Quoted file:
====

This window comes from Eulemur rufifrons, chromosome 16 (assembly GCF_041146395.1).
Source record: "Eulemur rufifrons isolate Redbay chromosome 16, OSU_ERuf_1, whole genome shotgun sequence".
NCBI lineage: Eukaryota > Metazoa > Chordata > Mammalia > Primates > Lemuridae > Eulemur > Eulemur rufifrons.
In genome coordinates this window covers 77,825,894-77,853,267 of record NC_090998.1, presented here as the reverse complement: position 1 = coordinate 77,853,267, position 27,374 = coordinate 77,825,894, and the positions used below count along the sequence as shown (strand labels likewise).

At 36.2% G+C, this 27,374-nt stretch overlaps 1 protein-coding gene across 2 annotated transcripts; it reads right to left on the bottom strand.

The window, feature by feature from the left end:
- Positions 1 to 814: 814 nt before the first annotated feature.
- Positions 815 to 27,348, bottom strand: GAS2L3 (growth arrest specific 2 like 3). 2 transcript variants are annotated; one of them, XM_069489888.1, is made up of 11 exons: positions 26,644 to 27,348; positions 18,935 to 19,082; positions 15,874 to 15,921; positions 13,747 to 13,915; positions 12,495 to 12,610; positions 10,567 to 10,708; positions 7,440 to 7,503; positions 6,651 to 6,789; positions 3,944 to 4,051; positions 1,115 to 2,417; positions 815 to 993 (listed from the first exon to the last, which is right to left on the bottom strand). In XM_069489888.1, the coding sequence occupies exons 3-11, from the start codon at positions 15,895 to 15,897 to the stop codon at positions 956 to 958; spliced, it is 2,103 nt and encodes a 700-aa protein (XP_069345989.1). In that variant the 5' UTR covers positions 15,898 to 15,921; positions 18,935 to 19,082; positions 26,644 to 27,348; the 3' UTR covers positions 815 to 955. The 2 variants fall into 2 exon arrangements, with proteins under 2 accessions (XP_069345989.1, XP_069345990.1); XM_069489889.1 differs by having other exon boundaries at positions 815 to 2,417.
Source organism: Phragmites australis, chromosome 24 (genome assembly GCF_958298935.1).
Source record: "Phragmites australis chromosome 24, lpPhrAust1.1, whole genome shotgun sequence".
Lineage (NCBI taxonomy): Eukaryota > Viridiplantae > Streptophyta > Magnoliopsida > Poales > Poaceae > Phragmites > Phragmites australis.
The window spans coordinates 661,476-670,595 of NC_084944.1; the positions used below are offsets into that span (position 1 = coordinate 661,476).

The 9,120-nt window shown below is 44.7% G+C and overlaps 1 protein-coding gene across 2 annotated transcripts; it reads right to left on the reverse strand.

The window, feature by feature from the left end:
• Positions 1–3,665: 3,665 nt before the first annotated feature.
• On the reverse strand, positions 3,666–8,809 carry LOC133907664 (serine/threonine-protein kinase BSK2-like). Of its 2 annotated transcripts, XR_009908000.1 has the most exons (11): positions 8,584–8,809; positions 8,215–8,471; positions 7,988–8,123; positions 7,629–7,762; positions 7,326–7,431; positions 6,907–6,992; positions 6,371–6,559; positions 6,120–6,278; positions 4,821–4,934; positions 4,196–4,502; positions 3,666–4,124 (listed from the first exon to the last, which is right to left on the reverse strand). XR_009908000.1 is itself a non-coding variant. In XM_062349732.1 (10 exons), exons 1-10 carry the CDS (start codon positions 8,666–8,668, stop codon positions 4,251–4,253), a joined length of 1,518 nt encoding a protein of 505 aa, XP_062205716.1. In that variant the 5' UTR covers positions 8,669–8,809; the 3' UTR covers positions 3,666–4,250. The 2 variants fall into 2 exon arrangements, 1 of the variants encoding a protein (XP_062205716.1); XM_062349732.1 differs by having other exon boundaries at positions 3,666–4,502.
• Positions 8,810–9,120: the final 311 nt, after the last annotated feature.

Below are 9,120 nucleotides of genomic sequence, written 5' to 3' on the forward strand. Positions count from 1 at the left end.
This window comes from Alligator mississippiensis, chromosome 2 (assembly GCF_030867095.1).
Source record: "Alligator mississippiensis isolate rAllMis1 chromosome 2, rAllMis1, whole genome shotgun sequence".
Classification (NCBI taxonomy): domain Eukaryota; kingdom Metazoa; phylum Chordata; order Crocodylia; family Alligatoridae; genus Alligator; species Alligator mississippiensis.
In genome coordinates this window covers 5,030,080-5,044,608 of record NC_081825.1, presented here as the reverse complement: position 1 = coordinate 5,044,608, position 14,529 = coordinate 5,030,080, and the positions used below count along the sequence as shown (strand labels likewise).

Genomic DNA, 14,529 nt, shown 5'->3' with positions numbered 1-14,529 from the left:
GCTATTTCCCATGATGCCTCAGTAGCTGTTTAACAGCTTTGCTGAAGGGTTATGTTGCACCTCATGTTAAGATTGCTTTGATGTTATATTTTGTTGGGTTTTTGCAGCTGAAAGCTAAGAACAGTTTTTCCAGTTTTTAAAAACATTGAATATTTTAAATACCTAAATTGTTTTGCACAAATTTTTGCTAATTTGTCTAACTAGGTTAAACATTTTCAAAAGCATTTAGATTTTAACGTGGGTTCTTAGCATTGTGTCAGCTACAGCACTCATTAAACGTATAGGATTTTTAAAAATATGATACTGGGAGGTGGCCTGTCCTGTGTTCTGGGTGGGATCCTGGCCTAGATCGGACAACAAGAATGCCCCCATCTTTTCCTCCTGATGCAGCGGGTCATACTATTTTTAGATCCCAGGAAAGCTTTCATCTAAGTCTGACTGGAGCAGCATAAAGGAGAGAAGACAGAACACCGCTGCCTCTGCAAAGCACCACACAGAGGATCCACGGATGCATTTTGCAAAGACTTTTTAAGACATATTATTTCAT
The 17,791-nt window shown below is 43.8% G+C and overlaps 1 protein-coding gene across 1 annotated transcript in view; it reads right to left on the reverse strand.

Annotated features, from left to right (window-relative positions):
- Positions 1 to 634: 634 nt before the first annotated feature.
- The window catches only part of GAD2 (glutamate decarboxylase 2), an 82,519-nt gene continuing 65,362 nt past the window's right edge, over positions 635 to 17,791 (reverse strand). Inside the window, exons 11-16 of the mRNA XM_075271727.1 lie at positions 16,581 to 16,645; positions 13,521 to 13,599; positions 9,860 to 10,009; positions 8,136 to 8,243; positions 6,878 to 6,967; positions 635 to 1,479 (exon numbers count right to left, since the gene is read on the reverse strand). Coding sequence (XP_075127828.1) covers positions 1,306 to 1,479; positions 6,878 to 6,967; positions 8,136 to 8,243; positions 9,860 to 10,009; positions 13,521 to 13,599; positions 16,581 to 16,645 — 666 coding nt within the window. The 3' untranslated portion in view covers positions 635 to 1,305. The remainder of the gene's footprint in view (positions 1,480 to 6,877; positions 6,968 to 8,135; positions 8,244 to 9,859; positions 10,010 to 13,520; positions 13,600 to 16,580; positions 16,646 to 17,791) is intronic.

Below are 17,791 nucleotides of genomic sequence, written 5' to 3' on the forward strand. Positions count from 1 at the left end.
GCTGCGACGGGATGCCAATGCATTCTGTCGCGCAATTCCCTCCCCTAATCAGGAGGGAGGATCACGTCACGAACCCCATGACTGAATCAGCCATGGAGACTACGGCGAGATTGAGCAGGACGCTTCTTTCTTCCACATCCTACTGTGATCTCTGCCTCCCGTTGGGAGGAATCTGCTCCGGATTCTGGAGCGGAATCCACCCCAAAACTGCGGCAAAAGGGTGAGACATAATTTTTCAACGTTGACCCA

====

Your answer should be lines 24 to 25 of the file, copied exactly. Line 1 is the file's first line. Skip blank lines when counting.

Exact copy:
GCTATTTCCCATGATGCCTCAGTAGCTGTTTAACAGCTTTGCTGAAGGGTTATGTTGCACCTCATGTTAAGATTGCTTTGATGTTATATTTTGTTGGGTTTTTGCAGCTGAAAGCTAAGAACAGTTTTTCCAGTTTTTAAAAACATTGAATATTTTAAATACCTAAATTGTTTTGCACAAATTTTTGCTAATTTGTCTAACTAGGTTAAACATTTTCAAAAGCATTTAGATTTTAACGTGGGTTCTTAGCATTGTGTCAGCTACAGCACTCATTAAACGTATAGGATTTTTAAAAATATGATACTGGGAGGTGGCCTGTCCTGTGTTCTGGGTGGGATCCTGGCCTAGATCGGACAACAAGAATGCCCCCATCTTTTCCTCCTGATGCAGCGGGTCATACTATTTTTAGATCCCAGGAAAGCTTTCATCTAAGTCTGACTGGAGCAGCATAAAGGAGAGAAGACAGAACACCGCTGCCTCTGCAAAGCACCACACAGAGGATCCACGGATGCATTTTGCAAAGACTTTTTAAGACATATTATTTCAT
The 17,791-nt window shown below is 43.8% G+C and overlaps 1 protein-coding gene across 1 annotated transcript in view; it reads right to left on the reverse strand.